|Accion Penal 20331-2017- 00179, The case of the Fu Yuan Yu Leng 999||Accion Penal 20331-2017- 00179||In this case, the environmental authorities of the Galápagos National Park (the Galápagos Islands is an archipelago known for its unique species and marine ecosystems) tracked through the satellite monitoring system the Chinese reefer vessel—Fu Yuan Yu Leng 999—in national waters while it was cruising through the Galápagos marine reserve without the required permit. The park issued an alert to the National Guard, which approached the vessel by water and air. Upon searching the vessel, the authorities found approximately 532 tons of fish that included 7.639 sharks (7207 juveniles or adults, 432 unborn). All shark specimens found on board lacked fins, and nine of the 12 species were protected endangered species. In this case, the National Court of Justice set an exemplary precedent by affirming the lower court decision and ordering the confiscation of the vessel and imposing a 5.9 million dollar fine to be used for the restoration of the damage caused to the Galápagos ecosystem. In addition, the crew members were sentenced to 1–3 years in jail.|
|Access Now, Inc. v. Town of Jasper, Tennessee||268 F.Supp.2d 973, 26 NDLR P 107 (E.D.Tenn.,2003)||Plaintiffs Access Now, Inc. and Pamela Kitchens, acting as parent and legal guardian on behalf of her minor daughter Tiffany brought this action for declaratory judgment and injunctive relief against defendant Town of Jasper, Tennessee under the ADA after the town denied her request to keep a keep miniature horse as service animal at her residence. The town's ordinance at issue provided that no person shall keep an enumerated animal within 1000 feet of any residence without a permit from the health officer. The Jasper Municipal Court held a hearing and determined that the keeping of the horse was in violation of the code and ordered it removed from the property. On appeal, this Court found that while the plaintiffs contended that the horse helped Tiffany in standing, walking, and maintaining her balance, Tiffany does not have a disability as defined by the ADA and does not have a genuine need to use the horse as a service animal. Further, the Court found that the horse was not a service animal within the meaning of 28 C.F.R. § 36.104 because the animal was not used in the capacity of a service animal and instead was a companion or pet to Tiffany. The plaintiffs' complaint was dismissed with prejudice.|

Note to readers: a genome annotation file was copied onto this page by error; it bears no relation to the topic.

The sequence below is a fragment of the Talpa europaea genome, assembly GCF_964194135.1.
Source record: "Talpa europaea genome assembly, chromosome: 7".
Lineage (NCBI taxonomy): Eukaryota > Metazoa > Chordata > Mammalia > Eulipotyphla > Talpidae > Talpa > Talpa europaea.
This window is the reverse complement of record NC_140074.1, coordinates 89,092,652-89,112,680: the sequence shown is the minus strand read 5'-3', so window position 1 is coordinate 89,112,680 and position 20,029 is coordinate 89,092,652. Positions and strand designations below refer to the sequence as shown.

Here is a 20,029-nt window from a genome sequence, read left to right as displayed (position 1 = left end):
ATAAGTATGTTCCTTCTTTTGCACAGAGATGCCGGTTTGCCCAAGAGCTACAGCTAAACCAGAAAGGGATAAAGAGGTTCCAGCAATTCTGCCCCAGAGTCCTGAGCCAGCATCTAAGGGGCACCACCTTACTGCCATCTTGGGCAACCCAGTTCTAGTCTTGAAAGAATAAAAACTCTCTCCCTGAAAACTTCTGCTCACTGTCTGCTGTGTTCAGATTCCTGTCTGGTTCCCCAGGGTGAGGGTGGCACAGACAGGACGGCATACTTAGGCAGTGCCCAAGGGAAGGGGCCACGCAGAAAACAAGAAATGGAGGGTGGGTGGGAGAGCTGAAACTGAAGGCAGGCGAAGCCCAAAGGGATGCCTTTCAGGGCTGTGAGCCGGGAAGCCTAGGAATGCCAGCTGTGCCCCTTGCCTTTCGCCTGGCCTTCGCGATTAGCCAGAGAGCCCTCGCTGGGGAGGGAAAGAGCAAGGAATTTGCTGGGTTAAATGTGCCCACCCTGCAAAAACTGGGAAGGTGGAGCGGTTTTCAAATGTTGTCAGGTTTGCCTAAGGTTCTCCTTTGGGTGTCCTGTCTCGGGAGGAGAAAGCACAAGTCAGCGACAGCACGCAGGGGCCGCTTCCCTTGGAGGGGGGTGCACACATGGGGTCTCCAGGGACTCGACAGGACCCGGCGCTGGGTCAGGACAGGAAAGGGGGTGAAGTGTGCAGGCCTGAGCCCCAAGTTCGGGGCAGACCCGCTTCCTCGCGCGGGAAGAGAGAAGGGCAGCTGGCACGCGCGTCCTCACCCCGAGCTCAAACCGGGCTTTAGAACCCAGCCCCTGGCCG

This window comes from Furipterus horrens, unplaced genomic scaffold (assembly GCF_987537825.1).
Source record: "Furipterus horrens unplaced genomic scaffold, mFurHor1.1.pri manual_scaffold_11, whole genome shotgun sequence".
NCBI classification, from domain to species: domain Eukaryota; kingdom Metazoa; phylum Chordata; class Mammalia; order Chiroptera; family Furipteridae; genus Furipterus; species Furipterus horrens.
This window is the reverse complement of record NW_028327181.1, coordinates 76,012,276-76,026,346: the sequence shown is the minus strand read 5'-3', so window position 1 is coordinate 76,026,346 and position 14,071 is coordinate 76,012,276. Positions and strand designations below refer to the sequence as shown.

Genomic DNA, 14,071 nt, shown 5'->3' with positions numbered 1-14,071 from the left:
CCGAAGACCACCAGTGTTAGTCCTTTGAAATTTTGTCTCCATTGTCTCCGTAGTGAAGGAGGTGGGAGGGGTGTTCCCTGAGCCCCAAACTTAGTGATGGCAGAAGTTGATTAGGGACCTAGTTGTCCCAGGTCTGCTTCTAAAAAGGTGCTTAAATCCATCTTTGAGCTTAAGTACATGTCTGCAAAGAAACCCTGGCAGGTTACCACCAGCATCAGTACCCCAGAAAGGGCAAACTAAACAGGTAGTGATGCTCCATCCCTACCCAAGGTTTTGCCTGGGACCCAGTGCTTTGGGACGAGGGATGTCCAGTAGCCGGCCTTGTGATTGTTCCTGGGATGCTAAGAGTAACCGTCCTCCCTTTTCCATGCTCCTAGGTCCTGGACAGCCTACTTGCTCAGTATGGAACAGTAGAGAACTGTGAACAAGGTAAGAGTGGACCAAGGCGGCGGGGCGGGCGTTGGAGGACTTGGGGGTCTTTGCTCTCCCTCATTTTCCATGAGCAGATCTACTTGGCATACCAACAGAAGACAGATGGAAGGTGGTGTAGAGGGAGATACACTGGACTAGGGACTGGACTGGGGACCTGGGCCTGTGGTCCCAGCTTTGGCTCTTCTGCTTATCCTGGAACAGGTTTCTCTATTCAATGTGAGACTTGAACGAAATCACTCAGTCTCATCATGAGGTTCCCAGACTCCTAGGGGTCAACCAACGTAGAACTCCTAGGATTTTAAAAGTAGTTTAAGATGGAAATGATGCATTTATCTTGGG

|Abundant Animal Care, LLC v. Gray||316 Ga.App. 193 (Ga.App. 2012)||
While either shadowing her aunt or during her first day working at the veterinary clinic, the plaintiff was bitten three times by a dog she had taken outside to exercise. Plaintiff subsequently filed numerous claims against the veterinary clinic, including: negligence; negligence per se; nuisance; and violation of a premise liability and a dangerous dog statute. After the lower court denied defendant's motion for summary judgment, the defendant appealed to the Georgia appellate court. The appeals court stated that in a dog bite case, the plaintiff needed to produce evidence that the dog had a vicious propensity. Since the plaintiff failed to produce such evidence, the court held the defendant should have been granted a motion for summary judgment on its premise liability, nuisance, dangerous dog statute, and negligence per se claims. As for the negligence claim, the court held the defendant should have been granted a motion for summary judgment because the plaintiff was not aware of internal procedures to protect invitees and because the injuries were not proximately caused by negligent supervision. The lower court's judgment was therefore reversed.
|907 Whitehead Street, Inc. v. Secretary of U.S. Dept. of Agriculture||701 F.3d 1345 (C.A.11 (Fla.))||
The appellant in this case, the Ernest Hemingway Home and Museum in Key West, Florida ("Museum"), appeals the lower court's determination that it is an animal exhibitor for purposes of the Animal Welfare Act ("AWA"). Appellant contends that while admission is charged for the Museum, it does not exhibit the Hemingway cats to the public for compensation; thus, the cats are not distributed through interstate commerce. The court, however, found that since the AWA itself is ambiguous on the question of whether "distribution" includes the fixed-site commercial display of animals, the USDA's broader interpretation of "distribution" and "exhibitor" are entitled to legal deference. While the court sympathized with the museum's frustrations, it affirmed the district court's findings of law and held that Museum is an AWA animal exhibitor subject to USDA regulation
|789-22-JH, Habeas Corpus - Cuqui Brown, the sloth||789-22-JH||This is the case of Cuqui Brown, a sloth kept as a pet by a family in Ecuador. Cuqui Brown was seized by the authorities and transferred to a zoo. Plaintiff filed a Habeas Corpus against the Ministry of the Environment, alleging that Cuqui Brown was a family member, and requested that the court order the authorities to return Cuqui Brown to the plaintiff. In addition, plaintiff alleged that her rights and the rights of Cuqui were violated based on Estrellita's case that granted animals the status of subjects of rights. The court denied the Habeas Corpus, stating that the decision in Estrellita's case does not enable individuals to keep a wild animal or to request that a wild animal be returned to their possession. Instead, the Estrellita case recognizes the rights of wild animals based on aspects like their life, integrity, and their relationship with nature, not on the well-being or attachment of the person who removes them from their habitat to keep them as pets.|
|32 Pit Bulldogs and Other Property v. County of Prentiss||808 So.2d 971 (Miss. S.C. 2002)||